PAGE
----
Is the CMO the newest member of the IT team?
Despite the fact that shadow IT is now a well-established phenomenon impacting many organisations, various research reports indicate that business leaders outside of IT are making large and significant IT purchasing decisions – particularly the chief marketing officer (CMO), says Axelera, the cloud platform and managed services provider.
According to research firm Telsyte, “Marketing leaders in Australia and New Zealand are increasingly making technology decisions for their organisations.”
Telsyte surveyed 255 CMOs and marketing leaders in large organisations and found that 91% were making purchasing decisions on technology products and services to meet their requirements.
“[This] has traditionally been the sole responsibility of the IT department.
“Furthermore, more than half of organisations surveyed indicated that the marketing department has a dedicated IT budget,” Telsyte says.
By and large CMOs are happy to be buying IT, but their CIOs are not, the research indicates.
In a separate Telsyte survey of 336 CIO and ICT leaders, 36% said their organisations had experienced problems with integration (cited by 36%), inconsistent technology selection (33%), and security (32%).
Another document this week, from the Economist Intelligence Unit (EIU): 'The Rise of the Marketer - How Australian and New Zealand marketing executives view the future', sought to uncover the outlooks of 92 marketing executives from ANZ - 62 from Australia and 30 from New Zealand.
After reporting their responses to a series of questions, the EIU concluded, “There will […] be a hard shift away from advertising and branding as marketing responsibilities.
“Direct customer acquisition, engagement and retention will gain ascendancy as marketers’ primary concerns as they increasingly assume responsibility for the end-to-end customer experience from the sales and customer service functions.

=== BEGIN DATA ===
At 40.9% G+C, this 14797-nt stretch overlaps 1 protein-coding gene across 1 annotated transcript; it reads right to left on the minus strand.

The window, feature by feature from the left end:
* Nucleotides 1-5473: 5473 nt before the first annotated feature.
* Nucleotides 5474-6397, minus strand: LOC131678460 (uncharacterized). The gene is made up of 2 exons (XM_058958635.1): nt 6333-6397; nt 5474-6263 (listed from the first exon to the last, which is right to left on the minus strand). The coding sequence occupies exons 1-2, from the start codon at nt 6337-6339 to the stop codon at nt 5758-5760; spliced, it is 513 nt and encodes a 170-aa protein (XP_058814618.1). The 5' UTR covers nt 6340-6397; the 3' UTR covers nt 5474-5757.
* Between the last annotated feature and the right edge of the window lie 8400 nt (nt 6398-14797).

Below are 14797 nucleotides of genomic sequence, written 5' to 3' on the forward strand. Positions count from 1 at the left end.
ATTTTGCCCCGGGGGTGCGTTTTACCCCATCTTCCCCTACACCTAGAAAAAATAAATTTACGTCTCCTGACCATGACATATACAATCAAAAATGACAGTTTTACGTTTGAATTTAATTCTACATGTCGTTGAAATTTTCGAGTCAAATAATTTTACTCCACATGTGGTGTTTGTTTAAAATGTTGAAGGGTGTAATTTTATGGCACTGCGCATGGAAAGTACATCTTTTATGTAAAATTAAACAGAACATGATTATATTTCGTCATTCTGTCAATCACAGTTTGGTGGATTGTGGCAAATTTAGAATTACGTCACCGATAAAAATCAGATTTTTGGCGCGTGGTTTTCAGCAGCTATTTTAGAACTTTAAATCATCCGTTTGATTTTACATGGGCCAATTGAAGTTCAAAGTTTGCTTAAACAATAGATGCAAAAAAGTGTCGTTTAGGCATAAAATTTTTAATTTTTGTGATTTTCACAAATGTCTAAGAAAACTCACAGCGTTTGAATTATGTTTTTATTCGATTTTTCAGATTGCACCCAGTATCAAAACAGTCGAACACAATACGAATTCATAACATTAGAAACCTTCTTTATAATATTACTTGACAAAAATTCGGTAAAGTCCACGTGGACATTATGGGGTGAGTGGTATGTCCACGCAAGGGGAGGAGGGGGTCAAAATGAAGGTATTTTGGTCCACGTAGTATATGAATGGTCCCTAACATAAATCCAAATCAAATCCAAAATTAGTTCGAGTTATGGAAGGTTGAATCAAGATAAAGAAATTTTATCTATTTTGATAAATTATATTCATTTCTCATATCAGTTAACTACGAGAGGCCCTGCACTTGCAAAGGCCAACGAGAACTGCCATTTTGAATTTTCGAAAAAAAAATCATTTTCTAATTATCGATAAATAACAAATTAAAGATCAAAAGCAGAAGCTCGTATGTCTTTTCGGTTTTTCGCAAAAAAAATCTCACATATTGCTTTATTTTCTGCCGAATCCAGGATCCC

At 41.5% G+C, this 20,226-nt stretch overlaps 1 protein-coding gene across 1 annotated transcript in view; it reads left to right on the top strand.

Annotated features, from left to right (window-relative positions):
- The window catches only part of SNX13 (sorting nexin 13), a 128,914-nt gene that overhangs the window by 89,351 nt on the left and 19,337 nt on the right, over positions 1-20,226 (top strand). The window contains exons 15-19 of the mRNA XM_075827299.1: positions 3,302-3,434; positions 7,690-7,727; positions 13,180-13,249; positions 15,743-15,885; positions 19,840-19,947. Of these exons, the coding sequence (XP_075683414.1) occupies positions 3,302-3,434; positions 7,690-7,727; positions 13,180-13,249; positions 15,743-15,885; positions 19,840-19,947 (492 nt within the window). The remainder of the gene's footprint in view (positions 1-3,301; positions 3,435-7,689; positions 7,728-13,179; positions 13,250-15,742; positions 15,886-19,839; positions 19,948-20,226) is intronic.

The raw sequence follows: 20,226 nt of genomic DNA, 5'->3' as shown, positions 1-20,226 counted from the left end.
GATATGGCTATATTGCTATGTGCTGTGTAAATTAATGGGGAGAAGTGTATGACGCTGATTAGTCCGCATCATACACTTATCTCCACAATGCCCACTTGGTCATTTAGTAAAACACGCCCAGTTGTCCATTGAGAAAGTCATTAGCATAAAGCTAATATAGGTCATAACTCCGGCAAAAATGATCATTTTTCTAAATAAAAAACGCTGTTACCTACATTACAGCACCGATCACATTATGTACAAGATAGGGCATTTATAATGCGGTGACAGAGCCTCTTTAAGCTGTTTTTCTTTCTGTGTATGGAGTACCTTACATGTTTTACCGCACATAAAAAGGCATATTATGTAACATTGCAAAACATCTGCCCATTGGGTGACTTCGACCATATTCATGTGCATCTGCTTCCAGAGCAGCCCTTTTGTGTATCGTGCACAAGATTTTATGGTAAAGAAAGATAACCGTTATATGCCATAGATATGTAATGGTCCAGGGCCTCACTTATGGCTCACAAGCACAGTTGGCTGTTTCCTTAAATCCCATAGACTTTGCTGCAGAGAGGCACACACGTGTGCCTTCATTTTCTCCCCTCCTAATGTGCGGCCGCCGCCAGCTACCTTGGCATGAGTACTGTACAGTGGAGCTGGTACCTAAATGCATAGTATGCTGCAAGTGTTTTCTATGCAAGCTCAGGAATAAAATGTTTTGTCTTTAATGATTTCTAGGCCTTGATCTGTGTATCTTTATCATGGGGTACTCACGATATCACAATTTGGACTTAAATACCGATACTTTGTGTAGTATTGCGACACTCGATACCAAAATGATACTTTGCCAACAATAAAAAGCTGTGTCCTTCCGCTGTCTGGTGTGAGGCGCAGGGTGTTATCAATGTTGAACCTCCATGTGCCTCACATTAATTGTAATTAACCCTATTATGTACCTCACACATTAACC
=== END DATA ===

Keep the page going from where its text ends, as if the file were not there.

“ANZ marketers believe that they will be called upon to carry a heavier load as more and more organisations look to them as a revenue driver, and [they believe] that customer acquisition is going to present a significant and ongoing challenge.”
The EIU continued, “They believe that social marketing, mobile transactions and the Internet of Things will be the technologies most central to shaping the future of the function.
“And they believe that they can look forward to substantial investment in the tools they will need to meet - and surpass - those heightened expectations.”
According to Axelera, those tools will be "IT, IT and more IT."
“In any organisation those with control and power rarely cede it willingly, but if the EIU has accurately assessed the organisational zeitgeist in ANZ, it’s pretty clear that any CIO trying to stymie their CMO’s IT ambitions will be fighting a losing battle.
“Far better to accept the inevitable and work to minimise the integration, consistency and security problems,” Axelera concludes.